On the shores of Amsterdam Island in the French southern lands, four scientists weave between subantarctic fur seals. Their goal: to chip the sea lions to collect data on the colony.
This is the breed that works best in Amsterdam. “The population continues to grow, which is very encouraging for a species that has practically disappeared from the island,” explains Marie Fredin. The colony has recovered after more than a century of intensive hunting.
After intensive exploitation since the end of the 18th century, this species, found in only three parts of the world, is thought to be extinct on the island of Amsterdam. A few individuals had to survive and “they came back little by little”, commented Marie Fredin. In 2012, the number of young sea lions on the island was estimated at nearly 30,000.
‘You have to have sensitivity and respect for the animal,’ explains Marie Fredin, delicately holding a young woman while avoiding a bite. ‘The aim is to chip in a hundred people, including the thirty mothers who have already ringed. A pet microchip does not last until 10 months. For now, they are still very small,” he underlines.
Hundreds of births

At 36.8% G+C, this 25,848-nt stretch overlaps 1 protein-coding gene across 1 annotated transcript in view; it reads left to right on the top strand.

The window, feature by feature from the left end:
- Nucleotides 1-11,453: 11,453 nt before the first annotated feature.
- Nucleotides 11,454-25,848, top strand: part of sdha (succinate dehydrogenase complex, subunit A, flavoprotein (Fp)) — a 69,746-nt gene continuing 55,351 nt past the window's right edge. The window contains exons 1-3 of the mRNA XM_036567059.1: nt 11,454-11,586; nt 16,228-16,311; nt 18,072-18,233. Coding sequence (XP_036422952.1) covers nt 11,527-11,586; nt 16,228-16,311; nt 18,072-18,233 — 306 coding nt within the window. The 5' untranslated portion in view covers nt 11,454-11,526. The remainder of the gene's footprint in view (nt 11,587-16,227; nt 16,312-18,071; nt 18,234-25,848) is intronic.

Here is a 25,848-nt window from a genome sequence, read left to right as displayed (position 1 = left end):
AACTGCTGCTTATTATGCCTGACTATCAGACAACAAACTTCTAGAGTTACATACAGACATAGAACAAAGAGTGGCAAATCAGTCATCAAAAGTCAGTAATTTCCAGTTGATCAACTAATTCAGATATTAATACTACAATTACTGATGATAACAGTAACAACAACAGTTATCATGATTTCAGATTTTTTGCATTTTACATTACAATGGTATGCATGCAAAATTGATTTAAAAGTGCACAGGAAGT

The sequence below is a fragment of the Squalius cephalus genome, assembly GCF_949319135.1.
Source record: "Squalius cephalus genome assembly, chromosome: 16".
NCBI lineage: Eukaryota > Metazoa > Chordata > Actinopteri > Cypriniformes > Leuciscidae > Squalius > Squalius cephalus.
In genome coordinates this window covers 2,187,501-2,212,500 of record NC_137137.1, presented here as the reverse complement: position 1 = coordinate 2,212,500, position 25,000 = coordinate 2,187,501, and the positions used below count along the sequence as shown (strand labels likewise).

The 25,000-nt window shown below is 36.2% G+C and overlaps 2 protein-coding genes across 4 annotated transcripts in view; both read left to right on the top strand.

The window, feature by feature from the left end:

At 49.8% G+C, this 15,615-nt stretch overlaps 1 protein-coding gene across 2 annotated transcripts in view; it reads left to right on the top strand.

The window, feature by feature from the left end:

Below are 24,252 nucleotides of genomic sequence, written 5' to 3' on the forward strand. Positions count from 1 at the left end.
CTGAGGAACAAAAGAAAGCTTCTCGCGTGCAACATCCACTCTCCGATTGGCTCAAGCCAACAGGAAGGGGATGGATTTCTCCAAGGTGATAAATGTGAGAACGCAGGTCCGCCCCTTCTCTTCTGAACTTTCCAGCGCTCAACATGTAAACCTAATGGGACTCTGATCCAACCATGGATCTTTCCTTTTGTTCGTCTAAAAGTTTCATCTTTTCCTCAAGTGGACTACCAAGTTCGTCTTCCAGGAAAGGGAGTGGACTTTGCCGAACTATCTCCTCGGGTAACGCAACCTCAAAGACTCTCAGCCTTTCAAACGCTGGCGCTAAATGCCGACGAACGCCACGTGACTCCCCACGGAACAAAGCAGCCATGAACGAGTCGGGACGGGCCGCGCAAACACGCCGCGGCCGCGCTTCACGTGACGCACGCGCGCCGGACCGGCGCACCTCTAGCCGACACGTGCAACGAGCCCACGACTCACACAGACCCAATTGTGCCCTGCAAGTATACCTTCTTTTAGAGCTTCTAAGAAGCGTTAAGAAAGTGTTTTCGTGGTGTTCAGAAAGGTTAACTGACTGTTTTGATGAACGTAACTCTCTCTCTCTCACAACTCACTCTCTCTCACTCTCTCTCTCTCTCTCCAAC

It is necessary to measure the small sea lion that does not let itself. On a homemade board, it is 63 cm for 5.7 kg. According to Ms. Freed, this should be between five and seven days. ‘We can estimate their age by looking at the size of the umbilical cord scar,’ he explains.
Once the fleas are laid, ‘we go there every day to observe for the first two months, check which mothers are there and see how often the female returns to feed her cubs. After that there is regular monitoring to weigh and measure the youth every month.
“We counted 500 births” in the previous season of 2021-2022, which is a record”, underlines Marie Friedin again. This season, scientists have already identified 330, but she is happy that ‘we haven’t reached the peak yet’.
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